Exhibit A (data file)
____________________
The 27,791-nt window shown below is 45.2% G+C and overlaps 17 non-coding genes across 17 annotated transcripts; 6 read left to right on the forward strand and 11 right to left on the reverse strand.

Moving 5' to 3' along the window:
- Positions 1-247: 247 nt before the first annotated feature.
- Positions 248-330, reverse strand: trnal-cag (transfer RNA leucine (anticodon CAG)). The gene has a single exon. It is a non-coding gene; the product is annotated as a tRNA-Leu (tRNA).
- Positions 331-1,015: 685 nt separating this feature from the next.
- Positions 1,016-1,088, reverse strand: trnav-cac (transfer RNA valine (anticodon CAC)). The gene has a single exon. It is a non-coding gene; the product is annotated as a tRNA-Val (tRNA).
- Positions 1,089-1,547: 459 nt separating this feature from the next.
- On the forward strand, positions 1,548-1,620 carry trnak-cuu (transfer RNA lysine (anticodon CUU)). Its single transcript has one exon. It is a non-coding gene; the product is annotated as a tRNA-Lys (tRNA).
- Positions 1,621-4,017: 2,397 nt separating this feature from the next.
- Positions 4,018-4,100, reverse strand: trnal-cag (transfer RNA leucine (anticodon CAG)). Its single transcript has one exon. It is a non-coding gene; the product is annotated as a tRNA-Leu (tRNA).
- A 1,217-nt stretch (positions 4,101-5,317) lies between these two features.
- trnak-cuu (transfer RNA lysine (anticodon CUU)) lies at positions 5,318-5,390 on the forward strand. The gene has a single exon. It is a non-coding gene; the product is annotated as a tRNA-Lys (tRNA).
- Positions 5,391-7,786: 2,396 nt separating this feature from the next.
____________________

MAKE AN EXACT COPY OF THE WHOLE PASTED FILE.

The 27,791-nt window shown below is 45.2% G+C and overlaps 17 non-coding genes across 17 annotated transcripts; 6 read left to right on the forward strand and 11 right to left on the reverse strand.

Moving 5' to 3' along the window:
- Positions 1-247: 247 nt before the first annotated feature.
- Positions 248-330, reverse strand: trnal-cag (transfer RNA leucine (anticodon CAG)). The gene has a single exon. It is a non-coding gene; the product is annotated as a tRNA-Leu (tRNA).
- Positions 331-1,015: 685 nt separating this feature from the next.
- Positions 1,016-1,088, reverse strand: trnav-cac (transfer RNA valine (anticodon CAC)). The gene has a single exon. It is a non-coding gene; the product is annotated as a tRNA-Val (tRNA).
- Positions 1,089-1,547: 459 nt separating this feature from the next.
- On the forward strand, positions 1,548-1,620 carry trnak-cuu (transfer RNA lysine (anticodon CUU)). Its single transcript has one exon. It is a non-coding gene; the product is annotated as a tRNA-Lys (tRNA).
- Positions 1,621-4,017: 2,397 nt separating this feature from the next.
- Positions 4,018-4,100, reverse strand: trnal-cag (transfer RNA leucine (anticodon CAG)). Its single transcript has one exon. It is a non-coding gene; the product is annotated as a tRNA-Leu (tRNA).
- A 1,217-nt stretch (positions 4,101-5,317) lies between these two features.
- trnak-cuu (transfer RNA lysine (anticodon CUU)) lies at positions 5,318-5,390 on the forward strand. The gene has a single exon. It is a non-coding gene; the product is annotated as a tRNA-Lys (tRNA).
- Positions 5,391-7,786: 2,396 nt separating this feature from the next.